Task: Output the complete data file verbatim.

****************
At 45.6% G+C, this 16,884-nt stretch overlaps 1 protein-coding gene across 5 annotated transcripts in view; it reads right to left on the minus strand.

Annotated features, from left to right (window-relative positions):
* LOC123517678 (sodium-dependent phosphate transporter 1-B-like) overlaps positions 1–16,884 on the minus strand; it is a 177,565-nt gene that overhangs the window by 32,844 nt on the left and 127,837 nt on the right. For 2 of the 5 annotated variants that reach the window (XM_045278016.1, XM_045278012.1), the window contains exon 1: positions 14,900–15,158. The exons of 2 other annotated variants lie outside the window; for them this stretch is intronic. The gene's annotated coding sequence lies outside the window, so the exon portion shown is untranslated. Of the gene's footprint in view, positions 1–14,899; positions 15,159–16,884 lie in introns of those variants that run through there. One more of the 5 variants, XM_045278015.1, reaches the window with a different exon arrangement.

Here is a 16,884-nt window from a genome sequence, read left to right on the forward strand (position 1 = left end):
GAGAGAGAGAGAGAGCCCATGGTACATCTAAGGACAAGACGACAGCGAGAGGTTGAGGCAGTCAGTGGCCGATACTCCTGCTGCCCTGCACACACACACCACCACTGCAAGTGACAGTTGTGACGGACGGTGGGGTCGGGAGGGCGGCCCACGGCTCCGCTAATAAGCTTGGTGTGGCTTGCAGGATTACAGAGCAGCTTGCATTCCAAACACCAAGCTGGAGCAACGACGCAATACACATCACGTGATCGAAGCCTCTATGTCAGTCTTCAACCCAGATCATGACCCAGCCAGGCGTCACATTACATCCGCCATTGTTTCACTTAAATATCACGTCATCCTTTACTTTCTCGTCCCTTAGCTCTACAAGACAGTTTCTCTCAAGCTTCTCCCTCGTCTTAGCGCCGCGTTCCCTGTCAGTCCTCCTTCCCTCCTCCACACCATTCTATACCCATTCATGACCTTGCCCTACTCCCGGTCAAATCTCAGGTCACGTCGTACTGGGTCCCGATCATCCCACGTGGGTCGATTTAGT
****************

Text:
At 45.6% G+C, this 16,884-nt stretch overlaps 1 protein-coding gene across 5 annotated transcripts in view; it reads right to left on the minus strand.

Annotated features, from left to right (window-relative positions):
* LOC123517678 (sodium-dependent phosphate transporter 1-B-like) overlaps positions 1–16,884 on the minus strand; it is a 177,565-nt gene that overhangs the window by 32,844 nt on the left and 127,837 nt on the right. For 2 of the 5 annotated variants that reach the window (XM_045278016.1, XM_045278012.1), the window contains exon 1: positions 14,900–15,158. The exons of 2 other annotated variants lie outside the window; for them this stretch is intronic. The gene's annotated coding sequence lies outside the window, so the exon portion shown is untranslated. Of the gene's footprint in view, positions 1–14,899; positions 15,159–16,884 lie in introns of those variants that run through there. One more of the 5 variants, XM_045278015.1, reaches the window with a different exon arrangement.

Here is a 16,884-nt window from a genome sequence, read left to right on the forward strand (position 1 = left end):
GAGAGAGAGAGAGAGCCCATGGTACATCTAAGGACAAGACGACAGCGAGAGGTTGAGGCAGTCAGTGGCCGATACTCCTGCTGCCCTGCACACACACACCACCACTGCAAGTGACAGTTGTGACGGACGGTGGGGTCGGGAGGGCGGCCCACGGCTCCGCTAATAAGCTTGGTGTGGCTTGCAGGATTACAGAGCAGCTTGCATTCCAAACACCAAGCTGGAGCAACGACGCAATACACATCACGTGATCGAAGCCTCTATGTCAGTCTTCAACCCAGATCATGACCCAGCCAGGCGTCACATTACATCCGCCATTGTTTCACTTAAATATCACGTCATCCTTTACTTTCTCGTCCCTTAGCTCTACAAGACAGTTTCTCTCAAGCTTCTCCCTCGTCTTAGCGCCGCGTTCCCTGTCAGTCCTCCTTCCCTCCTCCACACCATTCTATACCCATTCATGACCTTGCCCTACTCCCGGTCAAATCTCAGGTCACGTCGTACTGGGTCCCGATCATCCCACGTGGGTCGATTTAGT